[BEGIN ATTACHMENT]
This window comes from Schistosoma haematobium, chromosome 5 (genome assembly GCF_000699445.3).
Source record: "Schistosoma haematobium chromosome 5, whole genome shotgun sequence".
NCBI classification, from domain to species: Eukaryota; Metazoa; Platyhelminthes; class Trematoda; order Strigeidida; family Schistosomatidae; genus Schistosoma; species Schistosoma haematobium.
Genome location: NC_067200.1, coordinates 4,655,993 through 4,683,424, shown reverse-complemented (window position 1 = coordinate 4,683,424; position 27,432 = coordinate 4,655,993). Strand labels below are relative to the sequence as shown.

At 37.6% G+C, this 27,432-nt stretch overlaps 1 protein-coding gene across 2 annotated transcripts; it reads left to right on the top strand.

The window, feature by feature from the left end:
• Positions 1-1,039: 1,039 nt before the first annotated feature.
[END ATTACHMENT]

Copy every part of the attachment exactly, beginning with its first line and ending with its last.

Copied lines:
This window comes from Schistosoma haematobium, chromosome 5 (genome assembly GCF_000699445.3).
Source record: "Schistosoma haematobium chromosome 5, whole genome shotgun sequence".
NCBI classification, from domain to species: Eukaryota; Metazoa; Platyhelminthes; class Trematoda; order Strigeidida; family Schistosomatidae; genus Schistosoma; species Schistosoma haematobium.
Genome location: NC_067200.1, coordinates 4,655,993 through 4,683,424, shown reverse-complemented (window position 1 = coordinate 4,683,424; position 27,432 = coordinate 4,655,993). Strand labels below are relative to the sequence as shown.

At 37.6% G+C, this 27,432-nt stretch overlaps 1 protein-coding gene across 2 annotated transcripts; it reads left to right on the top strand.

The window, feature by feature from the left end:
• Positions 1-1,039: 1,039 nt before the first annotated feature.